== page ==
MAUD, Ralph




Author Tags: Anthropology, Biography, First Nations, Literary Criticism

As one of the founding English professors at Simon Fraser University in 1965, Ralph Maud became an authority on the work of Dylan Thomas, Charles Olson and the ethnographers of the Pacific Northwest. He was born on December 24, 1928. He died on December 8, 2014.

Born on December 24, 1928, Ralph Maud was an iconoclastic professor and eccentric pamphleteer who died on December 8, 2014.

“Ralph Maud could write, because he knew that all writing constituted a translation of (a) story,” says his friend and main B.C. publisher Karl Siegler. “He thought of writing as a kind of verbal notation–like a score is both a guide to and a record (pun intended) of a musical performance. That’s why he was so interested in acts and circumstances of the first written versions of oral histories, and why he loved Charles Olson so much: from the heart to the breath to the line… He will be missed.”

As one of the founding English professors at Simon Fraser University in 1965, Ralph Maud became increasingly interested in Pacific Northwest Aboriginal culture and taught Indian Oral Tradition. His books on ethnography were published by Talonbooks.

“Ralph supported our publishing endeavours and authors’ efforts in many ways besides the books he wrote and edited for us,” recalls current Talonbooks publisher Kevin Williams. “He worked behind the scenes to help people their career and with their projects.

“He was a demanding taskmaster though: as Geoff Hargreaves commented, ‘He was a scholar of uncompromising rectitude.’ He had legendary energy and fought the good fight, political and literary, to his last day. His classes were legendary as was his desire to be a bookseller.”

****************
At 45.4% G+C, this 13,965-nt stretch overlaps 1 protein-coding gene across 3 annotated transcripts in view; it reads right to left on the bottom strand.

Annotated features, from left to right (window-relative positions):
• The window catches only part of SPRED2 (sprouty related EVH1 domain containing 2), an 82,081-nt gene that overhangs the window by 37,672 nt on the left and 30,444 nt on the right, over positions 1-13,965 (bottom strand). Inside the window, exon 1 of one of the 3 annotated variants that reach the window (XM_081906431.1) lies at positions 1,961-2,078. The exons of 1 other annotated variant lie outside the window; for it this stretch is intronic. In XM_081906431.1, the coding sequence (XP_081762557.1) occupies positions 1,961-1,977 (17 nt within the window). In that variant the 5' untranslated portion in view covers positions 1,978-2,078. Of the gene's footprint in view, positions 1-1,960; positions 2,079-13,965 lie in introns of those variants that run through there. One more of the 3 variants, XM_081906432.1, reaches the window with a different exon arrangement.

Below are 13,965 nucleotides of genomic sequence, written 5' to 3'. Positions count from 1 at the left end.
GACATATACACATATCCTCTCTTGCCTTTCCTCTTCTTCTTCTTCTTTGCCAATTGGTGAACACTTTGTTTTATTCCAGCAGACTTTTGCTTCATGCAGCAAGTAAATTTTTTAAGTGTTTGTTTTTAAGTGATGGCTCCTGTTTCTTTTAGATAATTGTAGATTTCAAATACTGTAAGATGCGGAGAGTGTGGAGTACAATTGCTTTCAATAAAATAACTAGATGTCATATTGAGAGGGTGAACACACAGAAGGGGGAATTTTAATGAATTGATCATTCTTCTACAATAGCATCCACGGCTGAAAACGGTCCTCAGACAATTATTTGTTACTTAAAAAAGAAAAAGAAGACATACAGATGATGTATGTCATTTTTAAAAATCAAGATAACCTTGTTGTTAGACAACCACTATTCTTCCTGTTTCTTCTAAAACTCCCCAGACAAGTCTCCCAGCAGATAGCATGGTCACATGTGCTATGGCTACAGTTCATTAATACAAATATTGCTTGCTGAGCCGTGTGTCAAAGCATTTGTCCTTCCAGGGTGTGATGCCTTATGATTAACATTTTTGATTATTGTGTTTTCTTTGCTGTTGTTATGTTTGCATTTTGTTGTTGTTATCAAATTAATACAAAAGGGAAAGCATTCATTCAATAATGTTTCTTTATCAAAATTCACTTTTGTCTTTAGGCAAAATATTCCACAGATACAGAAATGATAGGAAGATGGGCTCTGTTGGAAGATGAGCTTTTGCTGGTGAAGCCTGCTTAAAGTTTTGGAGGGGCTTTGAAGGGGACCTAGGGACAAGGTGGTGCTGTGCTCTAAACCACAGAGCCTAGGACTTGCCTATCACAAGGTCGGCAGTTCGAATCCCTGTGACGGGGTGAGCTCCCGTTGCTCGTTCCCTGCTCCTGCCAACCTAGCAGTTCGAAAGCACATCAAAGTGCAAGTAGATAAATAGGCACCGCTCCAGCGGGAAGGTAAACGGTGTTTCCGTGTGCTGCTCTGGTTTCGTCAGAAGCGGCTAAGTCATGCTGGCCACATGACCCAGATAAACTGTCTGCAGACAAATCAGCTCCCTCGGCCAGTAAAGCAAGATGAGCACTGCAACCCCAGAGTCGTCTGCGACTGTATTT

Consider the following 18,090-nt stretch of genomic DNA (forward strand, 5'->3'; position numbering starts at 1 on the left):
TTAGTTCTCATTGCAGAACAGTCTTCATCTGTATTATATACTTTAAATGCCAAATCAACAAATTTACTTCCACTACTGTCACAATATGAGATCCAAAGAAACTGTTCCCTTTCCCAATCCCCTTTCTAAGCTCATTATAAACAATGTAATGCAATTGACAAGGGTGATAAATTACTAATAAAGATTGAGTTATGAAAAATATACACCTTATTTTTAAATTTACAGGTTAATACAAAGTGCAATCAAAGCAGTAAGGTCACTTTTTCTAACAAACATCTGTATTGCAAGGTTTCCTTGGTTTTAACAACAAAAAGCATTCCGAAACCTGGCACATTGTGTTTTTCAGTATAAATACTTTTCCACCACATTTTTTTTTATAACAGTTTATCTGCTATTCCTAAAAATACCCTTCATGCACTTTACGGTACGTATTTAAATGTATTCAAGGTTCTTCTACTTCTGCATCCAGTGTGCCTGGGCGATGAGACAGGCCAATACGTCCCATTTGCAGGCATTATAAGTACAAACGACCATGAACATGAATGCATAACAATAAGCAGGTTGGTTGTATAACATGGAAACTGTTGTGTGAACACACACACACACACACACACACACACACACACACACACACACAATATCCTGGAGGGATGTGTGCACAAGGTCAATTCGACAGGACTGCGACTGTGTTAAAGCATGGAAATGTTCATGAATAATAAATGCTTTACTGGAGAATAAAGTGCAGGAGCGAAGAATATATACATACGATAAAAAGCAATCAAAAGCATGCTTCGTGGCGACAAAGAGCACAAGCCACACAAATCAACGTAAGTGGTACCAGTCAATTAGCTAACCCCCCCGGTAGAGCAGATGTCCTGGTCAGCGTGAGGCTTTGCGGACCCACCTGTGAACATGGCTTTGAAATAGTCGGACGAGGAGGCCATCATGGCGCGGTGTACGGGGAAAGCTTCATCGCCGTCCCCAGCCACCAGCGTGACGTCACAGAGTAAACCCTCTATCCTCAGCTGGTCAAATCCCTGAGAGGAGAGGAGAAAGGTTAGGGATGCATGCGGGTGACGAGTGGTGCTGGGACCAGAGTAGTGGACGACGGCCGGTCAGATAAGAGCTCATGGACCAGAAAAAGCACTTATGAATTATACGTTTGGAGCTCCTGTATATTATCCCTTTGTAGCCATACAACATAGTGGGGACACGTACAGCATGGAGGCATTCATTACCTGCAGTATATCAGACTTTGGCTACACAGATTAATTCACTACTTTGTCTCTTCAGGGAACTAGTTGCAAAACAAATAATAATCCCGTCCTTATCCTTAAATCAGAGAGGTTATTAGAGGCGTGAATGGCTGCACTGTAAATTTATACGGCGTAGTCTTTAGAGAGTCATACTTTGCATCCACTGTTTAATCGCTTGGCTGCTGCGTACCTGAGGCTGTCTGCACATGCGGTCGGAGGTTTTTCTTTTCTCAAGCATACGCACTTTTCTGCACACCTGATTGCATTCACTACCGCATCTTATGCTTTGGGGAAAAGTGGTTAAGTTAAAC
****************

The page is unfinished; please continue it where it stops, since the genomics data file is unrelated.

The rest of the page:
Ralph Maud’s research into original source material led him to edit and revive the work of pioneer ethnographer Charles Hill-Tout for a four-volume collection, The Salish People (Talonbooks, 1978), representing Hill-Tout’s fieldwork from 1895 to 1911. It is divided by geographical and cultural areas: Volume I: The Thompson and the Okanagan; Volume II: The Squamish and the Lillooet; Volume III: The Mainland Halkomelem; Volume IV: The Sechelt and the South-Eastern Tribes of Vancouver Island.

This research let Maud to produce A Guide to B.C. Indian Myth and Legend (Talonbooks, 1982). Twice reprinted, this highly opinionated panorama of what Maud terms “mythography, the study of how a people’s oral traditional literature becomes available to us in published form,” amounts to a third- or fourth-year university survey course in which he grades the various sources of Aboriginal literature prior to the 1980s, usually in accordance with his own perception of their degree of sophistication. “I will not be telling the history of myth-collecting in British Columbia without bias,” Maud admits.